Prominent product placement has positive impact on a brand’s web traffic

According to a new study published in the INFORMS journal Marketing Science, prominent product placement in television programming has a net positive impact on the volume of social media activity and website traffic for the featured brand.

Although product placement is a popular form of marketing, there has not been much research on its impact.

Researchers from Indiana University and Emory University used data on almost 3,000 product placements for 99 brands from the fall 2015 television season to measure the impact of product placement with brand related social media conversation and web traffic. 

According to the abstract of the study, the authors found that “prominent product placement activities – especially verbal placements – are associated with increases in both online conversations and web traffic for the brand, with some evidence of decreasing returns at high levels of prominence.”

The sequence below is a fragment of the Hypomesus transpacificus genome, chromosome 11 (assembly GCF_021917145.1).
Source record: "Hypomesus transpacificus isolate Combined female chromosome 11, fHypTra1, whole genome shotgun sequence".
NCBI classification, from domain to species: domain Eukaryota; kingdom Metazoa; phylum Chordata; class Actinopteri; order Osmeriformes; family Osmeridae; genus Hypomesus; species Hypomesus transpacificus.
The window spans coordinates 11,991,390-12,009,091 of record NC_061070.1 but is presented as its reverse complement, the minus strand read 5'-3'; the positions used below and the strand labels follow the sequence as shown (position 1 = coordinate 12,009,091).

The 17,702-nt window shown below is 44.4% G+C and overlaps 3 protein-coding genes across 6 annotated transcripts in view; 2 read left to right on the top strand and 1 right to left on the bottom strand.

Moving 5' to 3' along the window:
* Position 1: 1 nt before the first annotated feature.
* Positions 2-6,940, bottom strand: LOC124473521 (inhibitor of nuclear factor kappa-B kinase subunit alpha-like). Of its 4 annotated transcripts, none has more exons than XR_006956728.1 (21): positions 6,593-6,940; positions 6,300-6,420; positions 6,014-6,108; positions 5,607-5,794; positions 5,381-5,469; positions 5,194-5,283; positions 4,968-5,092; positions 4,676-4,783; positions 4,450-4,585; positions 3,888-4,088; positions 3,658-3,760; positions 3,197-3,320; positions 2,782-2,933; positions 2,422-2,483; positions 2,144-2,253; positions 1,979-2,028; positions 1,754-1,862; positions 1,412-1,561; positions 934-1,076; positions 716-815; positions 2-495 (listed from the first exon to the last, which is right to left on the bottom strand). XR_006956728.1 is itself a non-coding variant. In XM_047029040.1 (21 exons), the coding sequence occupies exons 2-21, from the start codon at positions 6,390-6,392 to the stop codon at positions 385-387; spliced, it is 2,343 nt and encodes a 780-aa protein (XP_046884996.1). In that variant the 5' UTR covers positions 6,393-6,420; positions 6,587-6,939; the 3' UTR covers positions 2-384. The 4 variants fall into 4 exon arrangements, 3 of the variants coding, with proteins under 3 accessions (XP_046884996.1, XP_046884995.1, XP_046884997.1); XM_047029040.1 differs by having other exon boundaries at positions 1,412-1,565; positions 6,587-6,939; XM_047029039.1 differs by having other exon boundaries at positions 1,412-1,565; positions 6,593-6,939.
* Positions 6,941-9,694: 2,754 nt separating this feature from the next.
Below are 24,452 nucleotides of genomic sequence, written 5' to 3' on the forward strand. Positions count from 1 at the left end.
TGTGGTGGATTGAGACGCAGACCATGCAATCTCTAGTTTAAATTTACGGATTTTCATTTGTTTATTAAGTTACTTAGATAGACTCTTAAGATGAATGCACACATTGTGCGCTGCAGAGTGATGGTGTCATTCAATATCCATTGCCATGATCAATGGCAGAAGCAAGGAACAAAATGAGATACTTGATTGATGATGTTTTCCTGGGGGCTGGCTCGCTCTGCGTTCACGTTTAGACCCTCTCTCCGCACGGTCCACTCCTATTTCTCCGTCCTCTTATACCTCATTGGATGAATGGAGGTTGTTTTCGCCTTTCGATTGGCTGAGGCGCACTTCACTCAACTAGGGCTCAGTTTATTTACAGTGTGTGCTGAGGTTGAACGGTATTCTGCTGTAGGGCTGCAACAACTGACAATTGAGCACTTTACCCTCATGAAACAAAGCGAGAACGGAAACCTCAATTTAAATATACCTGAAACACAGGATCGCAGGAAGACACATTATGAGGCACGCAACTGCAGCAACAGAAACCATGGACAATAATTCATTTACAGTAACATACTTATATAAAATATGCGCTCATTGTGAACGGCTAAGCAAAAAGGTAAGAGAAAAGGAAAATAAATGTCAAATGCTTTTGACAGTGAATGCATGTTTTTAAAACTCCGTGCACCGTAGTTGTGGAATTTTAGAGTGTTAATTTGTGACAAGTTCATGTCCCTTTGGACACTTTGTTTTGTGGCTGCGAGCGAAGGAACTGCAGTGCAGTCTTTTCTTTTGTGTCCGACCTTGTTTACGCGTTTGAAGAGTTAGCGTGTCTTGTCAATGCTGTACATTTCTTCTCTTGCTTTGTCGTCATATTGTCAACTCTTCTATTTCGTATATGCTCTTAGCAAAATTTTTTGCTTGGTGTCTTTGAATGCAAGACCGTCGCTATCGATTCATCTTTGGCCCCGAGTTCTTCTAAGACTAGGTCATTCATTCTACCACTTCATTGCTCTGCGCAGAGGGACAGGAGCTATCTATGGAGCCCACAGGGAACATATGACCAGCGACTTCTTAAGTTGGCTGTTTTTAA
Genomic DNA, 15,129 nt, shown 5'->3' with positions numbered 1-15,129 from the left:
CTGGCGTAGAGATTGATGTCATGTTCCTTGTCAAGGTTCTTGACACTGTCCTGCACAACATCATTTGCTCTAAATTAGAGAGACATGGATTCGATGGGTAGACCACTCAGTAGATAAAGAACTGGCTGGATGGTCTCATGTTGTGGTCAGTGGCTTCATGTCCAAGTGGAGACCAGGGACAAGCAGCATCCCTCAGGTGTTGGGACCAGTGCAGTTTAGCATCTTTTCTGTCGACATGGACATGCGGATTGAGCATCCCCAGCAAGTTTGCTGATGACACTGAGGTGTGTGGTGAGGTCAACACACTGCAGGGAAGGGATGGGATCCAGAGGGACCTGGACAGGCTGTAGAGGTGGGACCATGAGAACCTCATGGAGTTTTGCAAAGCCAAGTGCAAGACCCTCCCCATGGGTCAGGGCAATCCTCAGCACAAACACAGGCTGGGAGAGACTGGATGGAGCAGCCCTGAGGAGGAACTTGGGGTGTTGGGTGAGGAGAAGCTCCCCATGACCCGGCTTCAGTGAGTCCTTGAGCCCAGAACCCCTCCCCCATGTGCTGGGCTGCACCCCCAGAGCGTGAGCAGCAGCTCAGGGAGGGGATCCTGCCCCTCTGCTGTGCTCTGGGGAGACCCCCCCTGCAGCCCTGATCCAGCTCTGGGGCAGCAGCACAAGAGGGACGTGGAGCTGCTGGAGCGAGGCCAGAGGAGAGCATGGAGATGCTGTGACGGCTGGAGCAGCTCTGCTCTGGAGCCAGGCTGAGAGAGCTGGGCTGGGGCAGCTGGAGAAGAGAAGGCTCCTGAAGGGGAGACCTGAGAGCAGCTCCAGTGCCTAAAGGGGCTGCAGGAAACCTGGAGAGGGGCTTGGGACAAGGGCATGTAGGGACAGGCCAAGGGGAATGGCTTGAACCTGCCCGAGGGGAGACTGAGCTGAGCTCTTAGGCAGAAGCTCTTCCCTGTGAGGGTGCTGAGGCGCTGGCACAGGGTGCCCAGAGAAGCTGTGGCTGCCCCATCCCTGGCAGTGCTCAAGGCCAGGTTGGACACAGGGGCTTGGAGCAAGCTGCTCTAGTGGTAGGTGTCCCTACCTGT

The study, titled “Measuring the Impact of Product Placement with Brand-Related Social Media Conversations and Website Traffic,” was conducted by Beth Fossen of Indiana University, and David Schweidel of Emory University.

“Overall, our results support the notion that product placements can help marketers reach consumers who have become adept at avoiding traditional advertising exposure,” said Fossen.

“Further, the research suggests that verbal product placements may be more prominent than visual ones because they require higher plot integration with the actor saying a brand’s name versus the brand appearing in the background.”

“One thing that producers should be careful about is overt inclusion of brands into scenes or content,” said Schweidel. “If the product placement does not fit and it interferes with the plot of the program, it could distract, irritate or spur a negative experience for the viewer.”

Journal Citation

“Measuring the Impact of Product Placement with Brand-Related Social Media Conversations and Website Traffic”
Beth L. Fossen , David A. Schweidel
Marketing Science
Published Online:15 May 2019